A federal judge has upheld a male student’s lawsuit against Colgate University alleging that his rights were violated in a campus sexual misconduct investigation that resulted in his expulsion. The lawsuit is one of dozens filed against colleges in recent years complaining of reverse discrimination and unfair disciplinary proceedings against male students accused of sexual assault and harassment. Attorney Andrew Miltenberg, who has represented many of the male students, said the Colgate case will be the first of its kind to proceed to a trial unless the college reaches a settlement. A spokesman for Colgate University said the college won’t comment on ongoing litigation. The male student, identified by the pseudonym “John Doe,” was accused by a female student of having sex with her against her will in his dorm room in October 2016. He claimed the two had consensual sex. The female student filed a complaint with campus security in March 2017 and an investigation was launched. A campus hearing panel found Doe was not responsible for three charges of non-consensual sexual contact but was responsible for a fourth charge because the woman was asleep at that time and thus unable to consent. The panel decided to sanction Doe by expelling him. He later filed a lawsuit alleging he was denied his rights to an impartial hearing and due process in an investigation biased against males. He was not criminally charged. “This was a sham investigation with only one purpose — to find my client guilty and remove him from campus,” Miltenberg said in a statement Thursday.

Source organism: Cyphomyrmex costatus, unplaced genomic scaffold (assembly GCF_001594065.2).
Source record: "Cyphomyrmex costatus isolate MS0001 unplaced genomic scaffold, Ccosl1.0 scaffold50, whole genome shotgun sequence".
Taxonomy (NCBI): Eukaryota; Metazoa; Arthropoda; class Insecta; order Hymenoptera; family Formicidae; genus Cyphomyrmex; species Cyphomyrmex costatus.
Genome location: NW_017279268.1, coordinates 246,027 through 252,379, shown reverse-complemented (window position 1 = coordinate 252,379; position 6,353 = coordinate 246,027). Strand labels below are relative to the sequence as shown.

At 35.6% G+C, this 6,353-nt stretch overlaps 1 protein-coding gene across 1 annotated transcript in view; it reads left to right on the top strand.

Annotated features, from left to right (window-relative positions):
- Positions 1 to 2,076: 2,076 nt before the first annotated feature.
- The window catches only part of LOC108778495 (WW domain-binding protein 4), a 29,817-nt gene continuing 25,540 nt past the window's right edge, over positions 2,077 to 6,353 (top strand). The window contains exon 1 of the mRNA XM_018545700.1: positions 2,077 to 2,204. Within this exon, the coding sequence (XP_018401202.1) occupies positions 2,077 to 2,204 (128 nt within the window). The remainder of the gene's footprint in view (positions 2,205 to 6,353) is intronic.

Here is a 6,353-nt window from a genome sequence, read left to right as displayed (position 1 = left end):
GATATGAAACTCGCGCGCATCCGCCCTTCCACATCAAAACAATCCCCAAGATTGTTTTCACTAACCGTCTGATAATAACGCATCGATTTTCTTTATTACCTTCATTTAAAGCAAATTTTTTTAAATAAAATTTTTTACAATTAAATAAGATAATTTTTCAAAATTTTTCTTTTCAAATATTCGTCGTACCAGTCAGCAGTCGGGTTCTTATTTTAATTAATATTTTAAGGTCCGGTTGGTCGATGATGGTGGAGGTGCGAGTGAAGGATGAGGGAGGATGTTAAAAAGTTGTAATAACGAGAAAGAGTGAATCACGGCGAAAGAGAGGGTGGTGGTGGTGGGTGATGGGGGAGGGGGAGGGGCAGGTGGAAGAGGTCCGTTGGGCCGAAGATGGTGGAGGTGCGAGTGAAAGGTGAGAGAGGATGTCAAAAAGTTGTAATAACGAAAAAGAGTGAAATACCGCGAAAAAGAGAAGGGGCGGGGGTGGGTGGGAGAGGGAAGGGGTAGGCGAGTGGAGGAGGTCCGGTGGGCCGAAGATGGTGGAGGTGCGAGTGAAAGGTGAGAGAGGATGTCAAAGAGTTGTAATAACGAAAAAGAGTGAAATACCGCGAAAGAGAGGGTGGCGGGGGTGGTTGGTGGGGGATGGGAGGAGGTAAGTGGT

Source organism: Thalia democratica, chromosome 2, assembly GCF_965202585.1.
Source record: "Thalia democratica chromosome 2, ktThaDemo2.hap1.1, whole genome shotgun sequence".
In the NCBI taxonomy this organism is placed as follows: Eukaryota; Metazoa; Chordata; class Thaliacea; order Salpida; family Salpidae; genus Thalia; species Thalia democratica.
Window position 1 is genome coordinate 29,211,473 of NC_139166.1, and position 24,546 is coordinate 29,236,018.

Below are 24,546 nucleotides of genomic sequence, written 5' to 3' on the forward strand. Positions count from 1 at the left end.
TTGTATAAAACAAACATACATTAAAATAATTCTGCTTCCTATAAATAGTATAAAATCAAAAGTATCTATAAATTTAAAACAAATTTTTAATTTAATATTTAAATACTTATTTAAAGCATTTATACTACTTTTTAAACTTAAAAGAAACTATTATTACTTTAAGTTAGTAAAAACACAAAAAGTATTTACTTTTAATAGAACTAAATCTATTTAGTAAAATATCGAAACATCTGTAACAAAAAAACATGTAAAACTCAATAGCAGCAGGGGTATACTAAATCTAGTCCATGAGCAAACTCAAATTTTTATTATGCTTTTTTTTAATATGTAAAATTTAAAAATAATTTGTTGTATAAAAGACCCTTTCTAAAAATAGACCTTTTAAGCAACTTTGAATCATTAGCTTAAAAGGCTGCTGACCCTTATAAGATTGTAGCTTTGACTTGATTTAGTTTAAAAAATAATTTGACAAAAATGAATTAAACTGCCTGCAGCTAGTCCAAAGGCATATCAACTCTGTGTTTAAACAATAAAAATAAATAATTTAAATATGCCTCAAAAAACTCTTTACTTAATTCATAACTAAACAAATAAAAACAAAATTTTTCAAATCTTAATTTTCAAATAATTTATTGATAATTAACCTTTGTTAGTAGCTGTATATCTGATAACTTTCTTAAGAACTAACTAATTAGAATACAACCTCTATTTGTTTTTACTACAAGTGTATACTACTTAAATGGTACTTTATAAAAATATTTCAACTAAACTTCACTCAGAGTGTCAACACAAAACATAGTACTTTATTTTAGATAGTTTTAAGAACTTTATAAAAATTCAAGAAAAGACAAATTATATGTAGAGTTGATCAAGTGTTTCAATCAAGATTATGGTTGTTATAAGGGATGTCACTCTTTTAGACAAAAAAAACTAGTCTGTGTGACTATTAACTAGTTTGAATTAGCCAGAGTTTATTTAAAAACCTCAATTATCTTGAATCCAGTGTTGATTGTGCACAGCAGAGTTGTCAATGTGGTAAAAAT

Oct 26, 2022